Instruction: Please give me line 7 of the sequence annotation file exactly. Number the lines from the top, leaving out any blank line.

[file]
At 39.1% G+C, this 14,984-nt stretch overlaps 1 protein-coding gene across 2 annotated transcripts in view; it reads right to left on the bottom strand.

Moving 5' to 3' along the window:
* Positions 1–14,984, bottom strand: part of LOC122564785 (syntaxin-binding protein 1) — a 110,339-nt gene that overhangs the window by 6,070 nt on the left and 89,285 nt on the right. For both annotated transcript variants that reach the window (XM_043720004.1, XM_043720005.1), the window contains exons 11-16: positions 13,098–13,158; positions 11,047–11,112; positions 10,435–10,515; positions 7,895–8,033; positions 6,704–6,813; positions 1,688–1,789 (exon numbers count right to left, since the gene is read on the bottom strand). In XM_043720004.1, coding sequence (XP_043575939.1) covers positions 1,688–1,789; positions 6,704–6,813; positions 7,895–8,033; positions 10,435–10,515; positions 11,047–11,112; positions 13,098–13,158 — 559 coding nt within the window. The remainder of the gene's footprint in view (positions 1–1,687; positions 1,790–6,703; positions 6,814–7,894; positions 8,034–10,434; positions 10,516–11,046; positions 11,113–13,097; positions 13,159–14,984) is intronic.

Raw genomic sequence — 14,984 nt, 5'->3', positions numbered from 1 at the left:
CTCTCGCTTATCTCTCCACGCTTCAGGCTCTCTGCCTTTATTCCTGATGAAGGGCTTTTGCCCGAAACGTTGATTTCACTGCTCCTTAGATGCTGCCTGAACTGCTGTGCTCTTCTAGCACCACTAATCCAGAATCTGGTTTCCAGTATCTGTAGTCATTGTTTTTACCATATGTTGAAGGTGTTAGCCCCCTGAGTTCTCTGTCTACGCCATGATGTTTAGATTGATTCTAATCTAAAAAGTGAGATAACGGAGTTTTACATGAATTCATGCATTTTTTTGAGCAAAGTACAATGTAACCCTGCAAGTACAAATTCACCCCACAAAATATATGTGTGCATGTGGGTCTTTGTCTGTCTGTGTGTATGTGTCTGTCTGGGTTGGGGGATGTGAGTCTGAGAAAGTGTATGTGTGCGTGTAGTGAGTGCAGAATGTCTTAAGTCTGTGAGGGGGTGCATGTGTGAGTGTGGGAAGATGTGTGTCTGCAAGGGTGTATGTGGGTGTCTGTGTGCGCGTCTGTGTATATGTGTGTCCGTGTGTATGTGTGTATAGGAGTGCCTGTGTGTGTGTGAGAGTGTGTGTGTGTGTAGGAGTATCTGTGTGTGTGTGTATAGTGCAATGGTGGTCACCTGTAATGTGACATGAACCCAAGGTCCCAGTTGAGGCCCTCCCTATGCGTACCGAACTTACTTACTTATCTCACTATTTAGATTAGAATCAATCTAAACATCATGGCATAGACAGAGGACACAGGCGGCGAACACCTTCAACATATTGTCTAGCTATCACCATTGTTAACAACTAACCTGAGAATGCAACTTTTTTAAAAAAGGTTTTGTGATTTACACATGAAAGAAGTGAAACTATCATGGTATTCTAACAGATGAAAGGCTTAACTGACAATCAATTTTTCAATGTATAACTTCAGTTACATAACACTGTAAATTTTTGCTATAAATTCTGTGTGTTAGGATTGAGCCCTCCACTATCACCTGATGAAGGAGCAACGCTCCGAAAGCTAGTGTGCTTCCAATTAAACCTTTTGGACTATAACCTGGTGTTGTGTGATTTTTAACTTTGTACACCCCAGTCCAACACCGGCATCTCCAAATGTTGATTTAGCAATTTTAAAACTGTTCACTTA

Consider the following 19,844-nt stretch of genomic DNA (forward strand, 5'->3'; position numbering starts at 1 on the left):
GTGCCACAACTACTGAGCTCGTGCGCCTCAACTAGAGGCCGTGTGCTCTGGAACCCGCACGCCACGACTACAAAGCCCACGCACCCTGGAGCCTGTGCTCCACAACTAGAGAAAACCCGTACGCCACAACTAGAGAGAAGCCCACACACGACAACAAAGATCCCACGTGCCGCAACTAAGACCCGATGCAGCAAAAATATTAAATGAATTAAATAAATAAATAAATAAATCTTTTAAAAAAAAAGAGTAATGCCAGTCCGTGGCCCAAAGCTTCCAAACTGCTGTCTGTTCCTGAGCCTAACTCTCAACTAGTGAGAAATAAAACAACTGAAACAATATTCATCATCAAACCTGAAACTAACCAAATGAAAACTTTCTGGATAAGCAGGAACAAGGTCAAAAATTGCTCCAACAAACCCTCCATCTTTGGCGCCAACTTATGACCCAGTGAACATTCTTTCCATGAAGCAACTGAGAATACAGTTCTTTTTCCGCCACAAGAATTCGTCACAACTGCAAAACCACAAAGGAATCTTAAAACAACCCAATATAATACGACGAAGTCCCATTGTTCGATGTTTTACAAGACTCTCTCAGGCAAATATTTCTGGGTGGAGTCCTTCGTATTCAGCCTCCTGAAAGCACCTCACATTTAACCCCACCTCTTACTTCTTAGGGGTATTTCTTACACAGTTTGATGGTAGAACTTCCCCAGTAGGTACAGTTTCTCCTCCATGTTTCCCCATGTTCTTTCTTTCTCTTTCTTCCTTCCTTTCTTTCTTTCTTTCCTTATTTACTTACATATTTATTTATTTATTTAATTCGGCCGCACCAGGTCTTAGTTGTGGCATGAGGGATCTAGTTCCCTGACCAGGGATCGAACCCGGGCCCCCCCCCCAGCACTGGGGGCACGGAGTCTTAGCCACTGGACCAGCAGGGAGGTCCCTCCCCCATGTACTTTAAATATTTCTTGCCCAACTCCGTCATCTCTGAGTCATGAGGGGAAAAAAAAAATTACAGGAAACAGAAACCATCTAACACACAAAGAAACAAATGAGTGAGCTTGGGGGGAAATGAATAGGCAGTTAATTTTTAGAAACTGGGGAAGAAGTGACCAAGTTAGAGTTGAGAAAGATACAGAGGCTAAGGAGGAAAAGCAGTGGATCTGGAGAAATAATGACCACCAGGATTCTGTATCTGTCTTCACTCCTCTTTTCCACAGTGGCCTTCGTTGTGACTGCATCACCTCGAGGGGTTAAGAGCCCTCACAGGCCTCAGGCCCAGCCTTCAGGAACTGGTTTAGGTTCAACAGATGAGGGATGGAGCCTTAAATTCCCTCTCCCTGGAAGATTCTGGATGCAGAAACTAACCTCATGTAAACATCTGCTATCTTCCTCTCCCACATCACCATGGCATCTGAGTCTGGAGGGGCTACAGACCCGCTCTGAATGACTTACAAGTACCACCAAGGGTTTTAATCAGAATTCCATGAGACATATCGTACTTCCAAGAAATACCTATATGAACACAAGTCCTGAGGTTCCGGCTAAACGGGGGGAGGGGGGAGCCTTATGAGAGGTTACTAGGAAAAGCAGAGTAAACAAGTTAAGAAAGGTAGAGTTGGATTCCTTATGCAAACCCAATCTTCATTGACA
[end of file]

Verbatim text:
GTGCCACAACTACTGAGCTCGTGCGCCTCAACTAGAGGCCGTGTGCTCTGGAACCCGCACGCCACGACTACAAAGCCCACGCACCCTGGAGCCTGTGCTCCACAACTAGAGAAAACCCGTACGCCACAACTAGAGAGAAGCCCACACACGACAACAAAGATCCCACGTGCCGCAACTAAGACCCGATGCAGCAAAAATATTAAATGAATTAAATAAATAAATAAATAAATCTTTTAAAAAAAAAGAGTAATGCCAGTCCGTGGCCCAAAGCTTCCAAACTGCTGTCTGTTCCTGAGCCTAACTCTCAACTAGTGAGAAATAAAACAACTGAAACAATATTCATCATCAAACCTGAAACTAACCAAATGAAAACTTTCTGGATAAGCAGGAACAAGGTCAAAAATTGCTCCAACAAACCCTCCATCTTTGGCGCCAACTTATGACCCAGTGAACATTCTTTCCATGAAGCAACTGAGAATACAGTTCTTTTTCCGCCACAAGAATTCGTCACAACTGCAAAACCACAAAGGAATCTTAAAACAACCCAATATAATACGACGAAGTCCCATTGTTCGATGTTTTACAAGACTCTCTCAGGCAAATATTTCTGGGTGGAGTCCTTCGTATTCAGCCTCCTGAAAGCACCTCACATTTAACCCCACCTCTTACTTCTTAGGGGTATTTCTTACACAGTTTGATGGTAGAACTTCCCCAGTAGGTACAGTTTCTCCTCCATGTTTCCCCATGTTCTTTCTTTCTCTTTCTTCCTTCCTTTCTTTCTTTCTTTCCTTATTTACTTACATATTTATTTATTTATTTAATTCGGCCGCACCAGGTCTTAGTTGTGGCATGAGGGATCTAGTTCCCTGACCAGGGATCGAACCCGGGCCCCCCCCCCAGCACTGGGGGCACGGAGTCTTAGCCACTGGACCAGCAGGGAGGTCCCTCCCCCATGTACTTTAAATATTTCTTGCCCAACTCCGTCATCTCTGAGTCATGAGGGGAAAAAAAAAATTACAGGAAACAGAAACCATCTAACACACAAAGAAACAAATGAGTGAGCTTGGGGGGAAATGAATAGGCAGTTAATTTTTAGAAACTGGGGAAGAAGTGACCAAGTTAGAGTTGAGAAAGATACAGAGGCTAAGGAGGAAAAGCAGTGGATCTGGAGAAATAATGACCACCAGGATTCTGTATCTGTCTTCACTCCTCTTTTCCACAGTGGCCTTCGTTGTGACTGCATCACCTCGAGGGGTTAAGAGCCCTCACAGGCCTCAGGCCCAGCCTTCAGGAACTGGTTTAGGTTCAACAGATGAGGGATGGAGCCTTAAATTCCCTCTCCCTGGAAGATTCTGGATGCAGAAACTAACCTCATGTAAACATCTGCTATCTTCCTCTCCCACATCACCATGGCATCTGAGTCTGGAGGGGCTACAGACCCGCTCTGAATGACTTACAAGTACCACCAAGGGTTTTAATCAGAATTCCATGAGACATATCGTACTTCCAAGAAATACCTATATGAACACAAGTCCTGAGGTTCCGGCTAAACGGGGGGAGGGGGGAGCCTTATGAGAGGTTACTAGGAAAAGCAGAGTAAACAAGTTAAGAAAGGTAGAGTTGGATTCCTTATGCAAACCCAATCTTCATTGACA